You Have to Give Them Access

Without it, she would not have been the great writer that she became. Without it, she would not have pioneered a new genre, a new style, a new role for women in the world. She could not have produced great, enduring works of art without it—or rather, without him.

Jane Austen, we said recently, was a product of her father’s enormous library. But there was more than just the fact that her father had a lot of books in the house at play. As Claire Tomalin writes in her book Jane Austen: A Life, Austen’s father allowed his daughter “uncensored access” to those shelves. This was a time when women were considered fragile, when prudery reigned, and parents sheltered their girls from anything remotely sexual or controversial, including literature. This “does not mean she was reading Dr. Johnson and Samuel Richardson at age five,” Tomalin writes, but it does show us “a very young and precocious child curled over her books.”

Jane Austen’s father didn’t baby her when it came to books, as so many parents unfortunately do. He encouraged her explorations from an early age, encouraged her to go boldly into the world of ideas and literature. It was what she found there, what interested her and inspired her, that led to her to one day write her own books (with their own sometimes controversial or even sexual themes, which her father never judged and always supported).

We do ourselves a massive disservice when we shelter our kids. The parents who are trying to ban books from schools are getting it precisely wrong—they are not protecting anyone. They are raising fragile kids and they are contributing to a less vibrant, less creative world. Our job as parents is to give our kids access to ideas and worlds, to surround them with books, to encourage them to go where their interests take them, even if we sometimes disagree, even if some of them make us uncomfortable. This is what will set them up to be bold creators, open-minded thinkers, and the wonderful human beings that the world needs more of.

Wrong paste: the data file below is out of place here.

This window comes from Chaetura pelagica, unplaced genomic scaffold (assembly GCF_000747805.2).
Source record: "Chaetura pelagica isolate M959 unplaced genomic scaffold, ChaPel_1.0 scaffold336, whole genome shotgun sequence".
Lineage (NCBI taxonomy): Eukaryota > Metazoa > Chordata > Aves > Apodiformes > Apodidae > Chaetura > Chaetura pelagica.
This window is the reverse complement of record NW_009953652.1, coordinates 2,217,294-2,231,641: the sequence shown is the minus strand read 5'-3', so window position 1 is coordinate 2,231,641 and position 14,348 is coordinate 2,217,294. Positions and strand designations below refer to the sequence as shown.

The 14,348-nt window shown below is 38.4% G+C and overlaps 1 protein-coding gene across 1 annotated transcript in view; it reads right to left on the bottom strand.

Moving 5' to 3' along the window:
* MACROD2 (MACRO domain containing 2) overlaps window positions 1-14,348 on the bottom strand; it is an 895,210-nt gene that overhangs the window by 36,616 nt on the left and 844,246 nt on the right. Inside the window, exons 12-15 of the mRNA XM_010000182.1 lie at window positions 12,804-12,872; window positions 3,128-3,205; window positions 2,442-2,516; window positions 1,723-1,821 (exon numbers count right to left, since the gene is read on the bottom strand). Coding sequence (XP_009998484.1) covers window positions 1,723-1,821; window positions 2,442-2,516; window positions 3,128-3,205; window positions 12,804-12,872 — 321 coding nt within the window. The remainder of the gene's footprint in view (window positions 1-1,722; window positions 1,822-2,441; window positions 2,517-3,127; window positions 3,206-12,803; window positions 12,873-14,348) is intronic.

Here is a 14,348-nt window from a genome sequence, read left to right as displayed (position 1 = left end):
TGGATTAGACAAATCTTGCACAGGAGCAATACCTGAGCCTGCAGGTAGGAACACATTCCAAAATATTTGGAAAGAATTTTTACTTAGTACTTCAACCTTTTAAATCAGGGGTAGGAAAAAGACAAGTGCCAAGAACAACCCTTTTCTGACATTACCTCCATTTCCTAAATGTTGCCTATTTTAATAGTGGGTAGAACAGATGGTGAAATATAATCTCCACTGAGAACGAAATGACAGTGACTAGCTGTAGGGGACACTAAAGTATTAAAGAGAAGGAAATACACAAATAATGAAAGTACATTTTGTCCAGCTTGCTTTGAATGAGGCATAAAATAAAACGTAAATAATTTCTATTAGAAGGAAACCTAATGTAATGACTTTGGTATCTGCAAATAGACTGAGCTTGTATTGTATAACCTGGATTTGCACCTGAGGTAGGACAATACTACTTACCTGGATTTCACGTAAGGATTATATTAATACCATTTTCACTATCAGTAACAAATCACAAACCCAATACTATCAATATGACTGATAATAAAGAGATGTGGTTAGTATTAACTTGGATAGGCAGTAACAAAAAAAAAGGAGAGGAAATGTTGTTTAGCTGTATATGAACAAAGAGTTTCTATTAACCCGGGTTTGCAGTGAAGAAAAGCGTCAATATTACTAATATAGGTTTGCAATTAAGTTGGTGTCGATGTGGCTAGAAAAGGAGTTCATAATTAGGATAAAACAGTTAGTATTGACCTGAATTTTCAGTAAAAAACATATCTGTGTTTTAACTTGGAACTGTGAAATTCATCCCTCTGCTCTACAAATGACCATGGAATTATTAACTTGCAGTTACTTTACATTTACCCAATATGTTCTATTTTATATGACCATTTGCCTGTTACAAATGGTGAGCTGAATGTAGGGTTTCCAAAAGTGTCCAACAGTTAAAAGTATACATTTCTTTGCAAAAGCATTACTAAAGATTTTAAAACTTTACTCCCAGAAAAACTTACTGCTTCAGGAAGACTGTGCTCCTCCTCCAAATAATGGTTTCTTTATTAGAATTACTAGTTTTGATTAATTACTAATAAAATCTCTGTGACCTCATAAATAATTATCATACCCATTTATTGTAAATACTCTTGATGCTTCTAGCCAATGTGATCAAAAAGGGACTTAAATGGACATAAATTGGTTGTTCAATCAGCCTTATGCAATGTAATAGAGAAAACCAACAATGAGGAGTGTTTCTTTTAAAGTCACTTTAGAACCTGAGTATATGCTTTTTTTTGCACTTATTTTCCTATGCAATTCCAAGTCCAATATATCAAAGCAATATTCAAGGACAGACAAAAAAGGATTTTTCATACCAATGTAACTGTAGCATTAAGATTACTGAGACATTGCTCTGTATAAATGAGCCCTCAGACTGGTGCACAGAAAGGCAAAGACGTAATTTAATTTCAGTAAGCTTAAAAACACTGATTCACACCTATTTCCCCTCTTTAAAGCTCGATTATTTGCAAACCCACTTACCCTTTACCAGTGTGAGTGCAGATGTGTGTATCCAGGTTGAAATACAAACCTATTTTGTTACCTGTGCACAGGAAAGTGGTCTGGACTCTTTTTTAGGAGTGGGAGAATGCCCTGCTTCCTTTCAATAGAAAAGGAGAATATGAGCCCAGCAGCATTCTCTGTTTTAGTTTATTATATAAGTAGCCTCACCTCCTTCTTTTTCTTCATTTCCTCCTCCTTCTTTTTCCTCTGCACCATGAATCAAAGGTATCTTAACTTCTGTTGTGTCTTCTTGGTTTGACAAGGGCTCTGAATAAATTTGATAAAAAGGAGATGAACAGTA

We think this idea—that you have a responsibility to make reading a part of your children’s life—is so important that the month of September in The Daily Dad: 366 Meditations on Parenting, Love, and Raising Great Kids is dedicated to it and titled “Raise A Reader.” It’s 30 days full of stories and lessons in learning, curiosity, and how to raise a reader.

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We’re going to tackle all the big themes of our time and of all time: Grit. Resilience. Curiosity. Compassion. Character. Unconditional love. Finding purpose. Dealing with stress. Masculinity. Female empowerment. Loss. Stillness. Truthfulness. Initiative. Creativity. Passion. Family. Fun.

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